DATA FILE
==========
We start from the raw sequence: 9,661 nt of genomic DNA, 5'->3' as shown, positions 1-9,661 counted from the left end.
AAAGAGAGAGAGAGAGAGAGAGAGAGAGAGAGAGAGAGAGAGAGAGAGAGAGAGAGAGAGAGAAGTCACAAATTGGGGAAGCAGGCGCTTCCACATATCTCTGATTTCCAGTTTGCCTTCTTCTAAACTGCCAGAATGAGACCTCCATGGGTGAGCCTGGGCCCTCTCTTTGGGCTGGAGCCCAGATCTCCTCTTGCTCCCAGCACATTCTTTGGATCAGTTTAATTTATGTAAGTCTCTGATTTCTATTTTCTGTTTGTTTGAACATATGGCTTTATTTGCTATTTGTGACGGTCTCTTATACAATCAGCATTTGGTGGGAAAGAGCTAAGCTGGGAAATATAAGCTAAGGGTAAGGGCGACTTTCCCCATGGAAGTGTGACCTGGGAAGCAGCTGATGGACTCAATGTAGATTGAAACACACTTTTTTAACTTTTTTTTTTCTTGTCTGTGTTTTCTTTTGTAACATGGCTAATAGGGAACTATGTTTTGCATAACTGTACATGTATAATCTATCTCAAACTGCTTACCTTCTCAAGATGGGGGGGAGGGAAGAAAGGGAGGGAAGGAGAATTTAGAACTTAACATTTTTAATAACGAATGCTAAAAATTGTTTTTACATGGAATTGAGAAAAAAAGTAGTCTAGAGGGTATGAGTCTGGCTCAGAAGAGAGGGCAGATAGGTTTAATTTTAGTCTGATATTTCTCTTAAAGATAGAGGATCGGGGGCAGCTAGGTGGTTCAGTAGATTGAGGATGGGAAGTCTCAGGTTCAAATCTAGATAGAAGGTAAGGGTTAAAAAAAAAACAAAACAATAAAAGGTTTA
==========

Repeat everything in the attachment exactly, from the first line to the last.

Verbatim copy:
We start from the raw sequence: 9,661 nt of genomic DNA, 5'->3' as shown, positions 1-9,661 counted from the left end.
AAAGAGAGAGAGAGAGAGAGAGAGAGAGAGAGAGAGAGAGAGAGAGAGAGAGAGAGAGAGAGAAGTCACAAATTGGGGAAGCAGGCGCTTCCACATATCTCTGATTTCCAGTTTGCCTTCTTCTAAACTGCCAGAATGAGACCTCCATGGGTGAGCCTGGGCCCTCTCTTTGGGCTGGAGCCCAGATCTCCTCTTGCTCCCAGCACATTCTTTGGATCAGTTTAATTTATGTAAGTCTCTGATTTCTATTTTCTGTTTGTTTGAACATATGGCTTTATTTGCTATTTGTGACGGTCTCTTATACAATCAGCATTTGGTGGGAAAGAGCTAAGCTGGGAAATATAAGCTAAGGGTAAGGGCGACTTTCCCCATGGAAGTGTGACCTGGGAAGCAGCTGATGGACTCAATGTAGATTGAAACACACTTTTTTAACTTTTTTTTTTCTTGTCTGTGTTTTCTTTTGTAACATGGCTAATAGGGAACTATGTTTTGCATAACTGTACATGTATAATCTATCTCAAACTGCTTACCTTCTCAAGATGGGGGGGAGGGAAGAAAGGGAGGGAAGGAGAATTTAGAACTTAACATTTTTAATAACGAATGCTAAAAATTGTTTTTACATGGAATTGAGAAAAAAAGTAGTCTAGAGGGTATGAGTCTGGCTCAGAAGAGAGGGCAGATAGGTTTAATTTTAGTCTGATATTTCTCTTAAAGATAGAGGATCGGGGGCAGCTAGGTGGTTCAGTAGATTGAGGATGGGAAGTCTCAGGTTCAAATCTAGATAGAAGGTAAGGGTTAAAAAAAAAACAAAACAATAAAAGGTTTA